The Director of the Pan American Health Organization, Carissa F. Etienne, called on countries to address health, social and economic emergencies, saying she is “deeply concerned” by the rapid expansion of the novel coronavirus COVID-19 pandemic in the Americas.
“The pandemic has forced us to address three emergencies at the same time: health, social and economic emergencies. To be successful, we need a joint approach,” said Dr. Etienne. “Countries must support their economies while building strong social protection networks and embracing evidence-based public health measures that are essential to saving lives.”
PAHO’s Director highlighted the rapid expansion of COVID-19. “It took our region three months to reach 1 million cases, but less than three weeks to nearly double that number,” she said. More than 1.74 million cases of COVID-19 have been reported in the Americas, with more than 104,000 deaths.
The need to control the pandemic is urgent, given that in the past week, there was a relative 18% increase in cases and a 23% relative increase in deaths, compared to the previous week. Between May 4 and May 11, more than 96,000 additional cases including 5,552 deaths were reported in South America. That represents a 45% relative increase in cases and a 51% relative increase in deaths, compared to the previous week.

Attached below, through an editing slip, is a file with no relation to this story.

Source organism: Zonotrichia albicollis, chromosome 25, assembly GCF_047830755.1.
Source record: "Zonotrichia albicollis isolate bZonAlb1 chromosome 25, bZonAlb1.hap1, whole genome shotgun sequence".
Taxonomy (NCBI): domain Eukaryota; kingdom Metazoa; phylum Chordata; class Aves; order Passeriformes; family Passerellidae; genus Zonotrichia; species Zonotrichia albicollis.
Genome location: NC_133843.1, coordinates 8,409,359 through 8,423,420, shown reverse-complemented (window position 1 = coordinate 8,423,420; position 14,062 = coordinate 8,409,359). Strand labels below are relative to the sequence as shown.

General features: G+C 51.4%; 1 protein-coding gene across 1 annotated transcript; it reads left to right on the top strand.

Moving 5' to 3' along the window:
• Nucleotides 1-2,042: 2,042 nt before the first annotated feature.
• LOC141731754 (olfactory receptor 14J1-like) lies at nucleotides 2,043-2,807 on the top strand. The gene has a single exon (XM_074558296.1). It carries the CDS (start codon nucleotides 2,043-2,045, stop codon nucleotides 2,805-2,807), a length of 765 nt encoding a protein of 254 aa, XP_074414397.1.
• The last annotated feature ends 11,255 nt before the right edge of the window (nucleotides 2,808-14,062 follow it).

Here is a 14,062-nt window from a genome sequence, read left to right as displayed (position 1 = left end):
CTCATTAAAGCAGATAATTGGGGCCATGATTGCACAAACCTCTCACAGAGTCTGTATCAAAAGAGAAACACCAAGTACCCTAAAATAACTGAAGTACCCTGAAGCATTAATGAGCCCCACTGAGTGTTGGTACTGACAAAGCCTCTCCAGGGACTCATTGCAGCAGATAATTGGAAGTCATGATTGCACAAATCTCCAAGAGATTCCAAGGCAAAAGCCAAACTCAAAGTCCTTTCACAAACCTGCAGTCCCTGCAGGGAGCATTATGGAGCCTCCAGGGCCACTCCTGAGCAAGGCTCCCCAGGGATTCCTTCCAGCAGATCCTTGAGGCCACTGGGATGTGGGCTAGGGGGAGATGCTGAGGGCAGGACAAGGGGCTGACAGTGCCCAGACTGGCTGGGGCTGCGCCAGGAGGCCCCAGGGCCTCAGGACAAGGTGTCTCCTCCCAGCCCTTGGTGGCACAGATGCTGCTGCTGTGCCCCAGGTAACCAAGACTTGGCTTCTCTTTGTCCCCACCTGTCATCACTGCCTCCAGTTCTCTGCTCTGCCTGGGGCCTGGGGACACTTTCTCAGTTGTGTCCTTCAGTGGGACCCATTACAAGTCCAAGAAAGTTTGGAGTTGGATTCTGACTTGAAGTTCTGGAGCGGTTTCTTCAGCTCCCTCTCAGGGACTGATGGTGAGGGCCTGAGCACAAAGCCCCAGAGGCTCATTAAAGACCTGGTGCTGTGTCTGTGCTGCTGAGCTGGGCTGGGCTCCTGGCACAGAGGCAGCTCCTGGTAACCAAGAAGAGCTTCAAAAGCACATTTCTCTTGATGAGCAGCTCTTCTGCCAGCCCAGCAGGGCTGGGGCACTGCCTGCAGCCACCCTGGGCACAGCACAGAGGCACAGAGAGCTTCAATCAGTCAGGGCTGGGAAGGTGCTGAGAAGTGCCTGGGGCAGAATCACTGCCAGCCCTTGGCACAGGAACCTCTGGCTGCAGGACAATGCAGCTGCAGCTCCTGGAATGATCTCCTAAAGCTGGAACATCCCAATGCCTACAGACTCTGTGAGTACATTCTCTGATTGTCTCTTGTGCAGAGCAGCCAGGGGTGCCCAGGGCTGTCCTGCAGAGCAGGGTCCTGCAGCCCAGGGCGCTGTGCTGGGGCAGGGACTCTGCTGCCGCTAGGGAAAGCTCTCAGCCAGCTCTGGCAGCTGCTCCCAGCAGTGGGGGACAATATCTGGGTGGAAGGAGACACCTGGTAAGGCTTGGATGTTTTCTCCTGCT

In South America, health systems in large urban centers like Lima and Rio de Janeiro are quickly becoming overwhelmed. The impact of COVID-19 on big cities across the Amazon basin also extends to “smaller towns and remote communities, including indigenous areas, where access to health care is challenging,” she said.
PAHO continues to coordinate the response across countries, “but we call on national and local health authorities to work even more closely together to contain the spread of the virus and support health system capacity,” she told a press briefing here today.
Economy and public health
Noting that increases in unemployment have pushed millions of families into poverty, “While we remain in this dangerous stage of the pandemic, financial resources are needed to help people cope with the economic impacts of staying at home or being out of work. This is vital to keeping the virus in check and reducing the duration of this crisis in each country,” Dr. Etienne said.
“Heads of State and Ministers of Health and Finance all face the same dilemma: how to keep their people safe while also protecting the livelihoods of families and communities. It’s a difficult balance to strike but not an impossible one.”
Dr. Etienne announced that the Economic Commission for Latin America and the Caribbean (ECLAC) and PAHO will work together to shape a new model where resilient health systems and universal health coverage are viewed as key to economic growth and social protection.
“Only when countries have controlled transmission will they be in a position to implement a well-planned, cautious transition period,” Dr. Etienne said. PAHO is working closely with the IMF, the IDB, the World Bank, and others to help coordinate the economic response to the pandemic, she noted.
“COVID-19 reminds us that when we invest in health systems, we keep our people safe and our economies strong. When we guarantee access to health services for everyone, we reduce inequality and build more resilient societies,” she added.